GOV. ANDY BESHEAR WDRB INTERVIEW

LOUISVILLE, Ky. (WDRB) -- WDRB sat down with Kentucky Gov. Andy Beshear to honor healthcare workers during Healthcare Heroes Appreciation Week, and to discuss the latest on COVID-19.

Candyce Clifft:

Good morning, Governor. Good to see you.

Sterling Riggs:

You declared this week, Healthcare Heroes Week for healthcare workers in Kentucky. What kinds of things are you encouraging people in businesses to do, to show gratitude for healthcare workers?

Gov. Beshear:

We're hoping that it will be organic, that people will do everything from as small as calling that nurse or doctor or EMT or local health department worker and saying how much they love and appreciate them, to businesses doing different deals and, or providing food to whole communities, lifting them up. I mean, these workers are tired. They've been at this for 18 months. Admittedly, they're frustrated right now because we're dealing with, what's going to be a really tough time that was avoidable. And we want to make sure that they're showing up each and every day at a time when our hospitals are bursting at the seams. At least one in Kentucky [is] already in disaster mode and the need to have each and every one of these folks bring in their very best every day. So the least we can do is to try to pick them up, to tell them how much we care about them. And that can go a long way.

Candyce Clifft:

Governor, the state Supreme court sided with the General Assembly ib limiting your powers in an emergency situation, how is that going to change the way you manage the pandemic?

Gov. Beshear:

Well, for the last 18 months, you know, I've run this ball and I've been willing to make, as people have seen, the tough and the unpopular decisions, if they were necessary. Now, a lot of those decisions are going to have to be made by the general assembly. And it may be harder for a group of over a hundred folks to make the tough decision when it's necessary, but I'm still going to be doing everything I can each and every day. Right now we're, we're forming national guard teams to help our hospitals. We're seeking FEMA help and we're looking at everything else we can do to try to create beds. And in places like Pikeville Medical Center, where they've set up triaged tents outside. St. Claire, where they are entirely out of beds and turning ORs into COVID wings or Ephraim McDowell in Danville that it had to call in a refrigerator truck because it's morgue was overwhelmed. So, so there are things that I can do on an everyday basis. But, but listen, it's getting really bad. And so if we need to go back to masking, for instance on a wider basis, that's going to have to be the General Assembly.

Sterling Riggs:

All right, governor let's talk about how Kentucky can continue to fight the pandemic while getting people back to work and keeping children in school.

Gov. Beshear:

So the way we do that are two tools. Even against this Delta variant, which is the scariest thing we've ever seen, it gets people sicker. It spreads faster and it's deadlier. It hits younger people which should mean everybody's concerned. Even with all that, we have the two tools that we need. Number one, vaccinations. Listen, it's time. We've got full FDA approval for the Pfizer vaccine. It's time for everybody to get vaccinated. Those that are unvaccinated have never been at more risk. So I'm asking people out there--  have that uncomfortable conversation, right? The Thanksgiving dinner rule, and call someone, you know, that you love and that you care about that is unvaccinated and talk to them. Listen, you know, you're going to be putting your friendship potentially at issue but their life will probably never be in more danger than it is right now against this variant.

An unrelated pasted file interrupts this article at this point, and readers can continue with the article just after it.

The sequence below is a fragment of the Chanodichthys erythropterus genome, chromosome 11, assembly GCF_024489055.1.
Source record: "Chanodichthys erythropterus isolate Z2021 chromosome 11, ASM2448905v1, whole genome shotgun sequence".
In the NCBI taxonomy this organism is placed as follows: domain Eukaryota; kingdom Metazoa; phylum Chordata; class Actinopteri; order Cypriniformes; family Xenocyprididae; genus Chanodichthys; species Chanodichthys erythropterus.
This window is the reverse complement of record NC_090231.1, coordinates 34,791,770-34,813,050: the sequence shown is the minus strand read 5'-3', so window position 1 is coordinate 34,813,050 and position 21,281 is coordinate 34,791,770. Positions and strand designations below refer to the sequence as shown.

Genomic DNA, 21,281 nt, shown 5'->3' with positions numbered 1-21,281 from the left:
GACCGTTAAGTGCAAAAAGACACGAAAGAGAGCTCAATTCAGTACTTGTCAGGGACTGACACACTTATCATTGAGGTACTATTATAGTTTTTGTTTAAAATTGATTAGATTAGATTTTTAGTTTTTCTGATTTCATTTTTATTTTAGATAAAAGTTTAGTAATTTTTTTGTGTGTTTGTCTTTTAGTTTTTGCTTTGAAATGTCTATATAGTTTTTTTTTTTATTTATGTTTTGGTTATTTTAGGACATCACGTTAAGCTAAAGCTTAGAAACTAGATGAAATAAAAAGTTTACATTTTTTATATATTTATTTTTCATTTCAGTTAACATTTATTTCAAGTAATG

So we got to see more people get vaccinated. The second is masking. Folks, we know it works. There was a study done where an unvaccinated classroom of kids, they modeled it out, and 90% are going to get either infected or quarantined in a single semester. Meanwhile, their modeling shows that masks cut transmission by 80%. So if we want to keep our kids in school, if we want to keep our workforce healthy and showing up for work and we want to protect and save lives when we're outside our home, but inside, we need to be wearing a mask right now. Listen, that's not going to be a long-term thing. This Delta variant we can get past, but while the most contagious version of COVID is out there while people who are vaccinated can still spread it, we just need to do our part. We've been here before, we can do it again. And we know it works.

Candyce Clifft:

What's the biggest obstacle right now to getting people vaccinated.

Gov. Beshear:

Misinformation you know, we've got really two groups left out there that, that are unvaccinated one is politically against it. And the other has been sold myths. And there's really three, but it hasn't been studied enough. Full FDA approval is the gold standard. That's the same thing that polio and smallpox and everything else went through. And we mandate those vaccines. Second, is that it makes you sterile. It does not. Half the country has gotten it, we'd know that by now. And the third is that it can impact pregnancy, where now what the CDC is saying is if you don't get vaccinated and you're pregnant, you are at risk. So if we can dispel some of those, there are a number of other people out there that'll get vaccinated.

Sterling Riggs:

Governor Beshear. We thank you so much for your time this morning for coming on the show.

Gov. Beshear:

Thank you all.

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